Movement Matters: The Beat Goes On…but what does it mean?

 

We are fascinated with our heart rate. We have watches and wearables and an array of gadgets to capture and display our heart rates. We have colorized our heart rate zones for the purpose of rewarding ourselves with points as we exercise. Yet while more people than ever are measuring this basic health parameter, we struggle to understand how to use it to improve our health. 

It is easy to confuse data for truth. Here are some facts to help us put this heart rate thing into a context that allows us to harness its power to improve our fitness, and to track those improvements over time.

  • Resting heart rate (RHR) averages 64-68 beats per minute for women, and 60-65 for men. RHR is highly variable between individuals, so much so that researchers have asserted that RHR is better used in assessing changes over time than as a single isolated measure.
  • RHR in general varies over the course of a year in the same individual, being lowest in the late summer and highest at the end of the year. (see chart below)
  • RHR in general is lower in individuals who are more fit, and over time will decrease in response to a steady dose of exercise, reflecting a more efficient heart.
  • RHR in general increases slightly to middle age, and decreases slightly with age after 50.
  • RHR in general is increased in individuals with greater body mass (BMI)
  • RHR is in general increased in individuals averaging less than 7 hours of sleep, and is increased again in those averaging greater than 8 hours of sleep.

Weekly variation in overall average RHR for women (dark line) and men (light line) over 1 year. https://doi.org/10.1371/jounal pone.0227709, published February 5, 2020.

Tracking our heart-rate response to exercise is an important aspect of structuring our workouts and ensuring that we are working hard enough, or steadily enough, to achieve the desired effect. In general, exercising at 70-95% of our maximum heart rate provides significant health benefits, aiding in weight control, cardiovascular fitness, and enhancing performance.

  • The simplest way to calculate our theoretical Max HR is to subtract our age from 220. According to this method, a 50 year old would have a Max HR of 170.
  • Exercising at a high intensity (over 85% of your Max HR) stresses the heart to become more efficient and stronger. This type of exercise is utilized in high intensity interval training (HIIT), using carbohydrates for fuel to improve cardiovascular health in relatively short bouts of exercise.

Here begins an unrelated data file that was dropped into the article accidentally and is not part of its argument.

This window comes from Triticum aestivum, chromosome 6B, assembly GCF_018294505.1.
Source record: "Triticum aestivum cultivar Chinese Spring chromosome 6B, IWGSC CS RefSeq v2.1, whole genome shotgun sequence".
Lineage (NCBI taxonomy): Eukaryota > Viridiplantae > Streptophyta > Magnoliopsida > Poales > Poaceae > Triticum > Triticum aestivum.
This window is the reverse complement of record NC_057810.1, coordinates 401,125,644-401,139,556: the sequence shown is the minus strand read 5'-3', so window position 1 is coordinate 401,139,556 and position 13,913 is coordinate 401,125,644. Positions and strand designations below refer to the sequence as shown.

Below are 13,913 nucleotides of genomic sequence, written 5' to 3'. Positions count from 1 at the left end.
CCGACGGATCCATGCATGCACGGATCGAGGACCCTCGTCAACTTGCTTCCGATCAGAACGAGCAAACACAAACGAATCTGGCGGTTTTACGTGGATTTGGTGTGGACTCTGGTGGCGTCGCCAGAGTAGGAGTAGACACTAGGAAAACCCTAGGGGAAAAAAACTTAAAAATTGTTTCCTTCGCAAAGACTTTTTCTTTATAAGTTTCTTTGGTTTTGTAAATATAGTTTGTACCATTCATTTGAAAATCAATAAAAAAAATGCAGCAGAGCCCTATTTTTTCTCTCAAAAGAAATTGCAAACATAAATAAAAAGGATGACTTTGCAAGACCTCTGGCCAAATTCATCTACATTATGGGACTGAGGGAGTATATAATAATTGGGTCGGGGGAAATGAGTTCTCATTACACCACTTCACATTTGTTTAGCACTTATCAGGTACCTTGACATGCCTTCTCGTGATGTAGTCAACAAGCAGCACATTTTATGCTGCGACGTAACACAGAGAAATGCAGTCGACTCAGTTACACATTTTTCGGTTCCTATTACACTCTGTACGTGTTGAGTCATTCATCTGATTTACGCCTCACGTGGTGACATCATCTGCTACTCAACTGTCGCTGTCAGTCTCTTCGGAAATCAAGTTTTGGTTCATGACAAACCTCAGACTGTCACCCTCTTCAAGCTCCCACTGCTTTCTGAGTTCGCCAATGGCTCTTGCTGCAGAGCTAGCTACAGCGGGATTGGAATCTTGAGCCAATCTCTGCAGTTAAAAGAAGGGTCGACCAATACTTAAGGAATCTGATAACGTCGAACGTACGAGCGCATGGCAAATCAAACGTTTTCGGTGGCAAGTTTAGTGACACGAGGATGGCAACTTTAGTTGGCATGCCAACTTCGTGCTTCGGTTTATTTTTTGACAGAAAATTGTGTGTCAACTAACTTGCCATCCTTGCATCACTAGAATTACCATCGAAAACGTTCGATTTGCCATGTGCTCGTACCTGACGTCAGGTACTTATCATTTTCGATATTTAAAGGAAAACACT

• Lower intensity exercise (65-80% of your Max HR) provides a slower burn and provides great benefit in longer bouts of exercise. This type of exercise preferentially burns fat for fuel.
  • The American Heart Association recommends that we get at least 150 minutes per week of moderate-intensity exercise (65-80% of Max HR) or 75% of high intensity exercise (>85% Max HR), or a combination of both.
  • In general, as you become more fit your Heart Rate response to exercise will decrease, requiring you to work harder to reach higher percentages of your Max HR.
  • Individuals who are more fit require a larger dose of both low and high intensity exercise to maintain and improve cardiovascular health.

Finally, don’t let your device do all of the thinking for you. Early this winter I was struggling to increase my fitness and I wasn’t getting the affirmation from my watch that I had hoped for. I consulted friends. I consulted Google. I even went so far as to consult the user’s manual. As it turns out, the problem was twofold. First, the heart rate ‘zones’ on the device had not been re-calibrated to my age as noted above, so I was being underappreciated by my watch. Second and most importantly, I simply wasn’t working out hard enough! Lesson learned, you need to equate the effort of your workout with the electronic output!

And, as you well know, working on cardiovascular fitness can be impaired by pain or limited function of your musculoskeletal system. If you are in need of a tune-up to get on with the hard work of improving your heart health, contact one of our convenient locations where teams of empathetic, eager, and knowledgeable physical therapists are just waiting to push you toward your goals.

Best,

Brian

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